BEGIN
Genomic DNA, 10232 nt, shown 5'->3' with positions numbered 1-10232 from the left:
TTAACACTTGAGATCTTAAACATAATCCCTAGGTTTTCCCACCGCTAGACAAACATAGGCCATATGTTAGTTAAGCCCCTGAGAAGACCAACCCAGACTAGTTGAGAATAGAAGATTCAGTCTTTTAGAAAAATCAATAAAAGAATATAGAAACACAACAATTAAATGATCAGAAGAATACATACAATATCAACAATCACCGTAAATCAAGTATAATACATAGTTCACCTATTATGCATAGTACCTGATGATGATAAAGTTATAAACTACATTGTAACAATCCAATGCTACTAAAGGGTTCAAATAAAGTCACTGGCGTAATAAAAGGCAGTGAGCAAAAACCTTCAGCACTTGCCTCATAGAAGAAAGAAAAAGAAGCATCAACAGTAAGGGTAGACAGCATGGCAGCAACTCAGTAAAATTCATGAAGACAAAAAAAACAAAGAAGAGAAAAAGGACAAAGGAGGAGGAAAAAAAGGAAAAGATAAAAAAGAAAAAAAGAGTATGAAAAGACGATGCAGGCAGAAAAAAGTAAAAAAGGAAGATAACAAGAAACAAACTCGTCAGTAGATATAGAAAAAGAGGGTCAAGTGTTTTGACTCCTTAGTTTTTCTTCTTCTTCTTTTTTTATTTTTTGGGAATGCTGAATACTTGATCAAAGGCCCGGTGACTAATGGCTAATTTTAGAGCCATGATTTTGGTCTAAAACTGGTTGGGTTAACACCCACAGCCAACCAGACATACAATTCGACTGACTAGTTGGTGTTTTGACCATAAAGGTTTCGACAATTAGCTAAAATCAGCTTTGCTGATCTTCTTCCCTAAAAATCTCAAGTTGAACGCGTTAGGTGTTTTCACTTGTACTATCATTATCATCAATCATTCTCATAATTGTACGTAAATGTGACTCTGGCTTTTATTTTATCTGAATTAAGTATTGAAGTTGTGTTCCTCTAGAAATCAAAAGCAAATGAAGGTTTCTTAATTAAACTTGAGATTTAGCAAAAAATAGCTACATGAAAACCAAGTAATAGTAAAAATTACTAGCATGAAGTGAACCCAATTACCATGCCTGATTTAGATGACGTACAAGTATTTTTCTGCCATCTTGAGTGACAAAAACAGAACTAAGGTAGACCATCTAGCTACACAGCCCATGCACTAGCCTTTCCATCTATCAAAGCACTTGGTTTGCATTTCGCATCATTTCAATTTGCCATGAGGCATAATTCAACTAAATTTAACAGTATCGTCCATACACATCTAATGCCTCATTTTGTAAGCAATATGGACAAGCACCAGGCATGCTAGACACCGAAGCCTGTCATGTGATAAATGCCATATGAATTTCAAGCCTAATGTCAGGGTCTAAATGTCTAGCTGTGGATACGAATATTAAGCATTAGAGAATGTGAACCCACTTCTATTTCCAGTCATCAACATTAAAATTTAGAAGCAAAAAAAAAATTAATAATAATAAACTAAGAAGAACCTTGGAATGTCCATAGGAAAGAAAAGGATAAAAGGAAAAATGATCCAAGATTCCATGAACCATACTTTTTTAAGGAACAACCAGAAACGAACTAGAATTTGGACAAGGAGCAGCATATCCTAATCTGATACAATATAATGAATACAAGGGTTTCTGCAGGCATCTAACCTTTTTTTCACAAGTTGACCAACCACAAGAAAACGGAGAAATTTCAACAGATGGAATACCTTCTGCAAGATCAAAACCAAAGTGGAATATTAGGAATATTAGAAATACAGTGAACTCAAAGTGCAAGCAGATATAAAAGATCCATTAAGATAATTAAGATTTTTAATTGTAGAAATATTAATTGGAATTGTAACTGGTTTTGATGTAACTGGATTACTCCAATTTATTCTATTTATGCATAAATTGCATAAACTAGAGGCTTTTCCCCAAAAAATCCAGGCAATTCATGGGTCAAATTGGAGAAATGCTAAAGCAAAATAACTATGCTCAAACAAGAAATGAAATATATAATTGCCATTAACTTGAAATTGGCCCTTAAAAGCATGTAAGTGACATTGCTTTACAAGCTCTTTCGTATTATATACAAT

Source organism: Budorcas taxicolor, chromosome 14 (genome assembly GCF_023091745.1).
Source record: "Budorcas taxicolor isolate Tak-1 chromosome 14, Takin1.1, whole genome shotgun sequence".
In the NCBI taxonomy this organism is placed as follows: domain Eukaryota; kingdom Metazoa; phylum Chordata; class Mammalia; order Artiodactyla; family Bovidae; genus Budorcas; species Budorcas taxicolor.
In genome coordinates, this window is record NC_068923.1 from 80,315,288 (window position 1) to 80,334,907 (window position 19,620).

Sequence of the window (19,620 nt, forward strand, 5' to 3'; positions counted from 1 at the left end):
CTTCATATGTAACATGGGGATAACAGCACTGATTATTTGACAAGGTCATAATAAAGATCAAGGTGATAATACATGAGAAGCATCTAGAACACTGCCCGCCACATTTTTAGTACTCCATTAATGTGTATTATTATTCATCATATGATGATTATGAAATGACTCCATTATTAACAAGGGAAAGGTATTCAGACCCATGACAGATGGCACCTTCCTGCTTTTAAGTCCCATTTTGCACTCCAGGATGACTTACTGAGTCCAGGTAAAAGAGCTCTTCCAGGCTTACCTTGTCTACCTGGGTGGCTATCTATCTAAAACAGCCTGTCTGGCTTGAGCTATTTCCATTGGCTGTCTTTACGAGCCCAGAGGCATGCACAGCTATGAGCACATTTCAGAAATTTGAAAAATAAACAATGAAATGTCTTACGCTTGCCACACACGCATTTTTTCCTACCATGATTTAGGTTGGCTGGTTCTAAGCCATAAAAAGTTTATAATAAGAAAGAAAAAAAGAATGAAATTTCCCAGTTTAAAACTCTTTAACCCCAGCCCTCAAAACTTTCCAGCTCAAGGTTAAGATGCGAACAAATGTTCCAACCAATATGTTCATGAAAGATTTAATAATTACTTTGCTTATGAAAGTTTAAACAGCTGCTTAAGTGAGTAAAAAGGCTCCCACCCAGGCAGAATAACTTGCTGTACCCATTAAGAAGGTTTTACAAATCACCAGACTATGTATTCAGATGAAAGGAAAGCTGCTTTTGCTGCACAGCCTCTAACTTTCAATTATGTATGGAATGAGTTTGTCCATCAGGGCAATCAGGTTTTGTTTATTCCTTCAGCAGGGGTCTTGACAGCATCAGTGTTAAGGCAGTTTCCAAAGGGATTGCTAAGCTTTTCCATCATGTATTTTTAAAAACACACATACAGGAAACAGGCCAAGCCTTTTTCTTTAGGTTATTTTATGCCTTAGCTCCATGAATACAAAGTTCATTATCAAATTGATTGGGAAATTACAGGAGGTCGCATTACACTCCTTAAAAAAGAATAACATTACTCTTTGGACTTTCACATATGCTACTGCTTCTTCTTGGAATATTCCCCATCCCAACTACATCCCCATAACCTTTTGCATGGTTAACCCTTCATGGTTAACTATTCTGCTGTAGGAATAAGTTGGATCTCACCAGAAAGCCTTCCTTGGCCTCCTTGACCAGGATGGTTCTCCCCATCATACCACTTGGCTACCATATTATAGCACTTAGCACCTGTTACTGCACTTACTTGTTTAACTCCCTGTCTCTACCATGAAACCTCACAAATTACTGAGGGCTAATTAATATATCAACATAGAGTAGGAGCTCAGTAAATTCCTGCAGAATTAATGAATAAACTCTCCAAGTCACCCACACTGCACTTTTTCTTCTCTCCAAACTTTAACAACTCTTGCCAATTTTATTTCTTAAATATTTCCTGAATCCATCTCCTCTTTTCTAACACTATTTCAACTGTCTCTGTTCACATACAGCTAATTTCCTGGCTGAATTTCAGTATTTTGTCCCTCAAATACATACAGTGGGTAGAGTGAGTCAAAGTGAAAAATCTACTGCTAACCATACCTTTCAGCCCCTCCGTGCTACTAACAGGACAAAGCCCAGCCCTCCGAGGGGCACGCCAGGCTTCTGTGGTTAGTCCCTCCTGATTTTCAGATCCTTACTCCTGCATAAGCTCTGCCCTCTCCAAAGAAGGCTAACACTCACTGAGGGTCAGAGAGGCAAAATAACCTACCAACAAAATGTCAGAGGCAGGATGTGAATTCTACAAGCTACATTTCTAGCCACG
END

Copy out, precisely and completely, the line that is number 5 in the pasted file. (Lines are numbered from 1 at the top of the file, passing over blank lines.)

In the NCBI taxonomy this organism is placed as follows: domain Eukaryota; kingdom Metazoa; phylum Chordata; class Mammalia; order Artiodactyla; family Bovidae; genus Budorcas; species Budorcas taxicolor.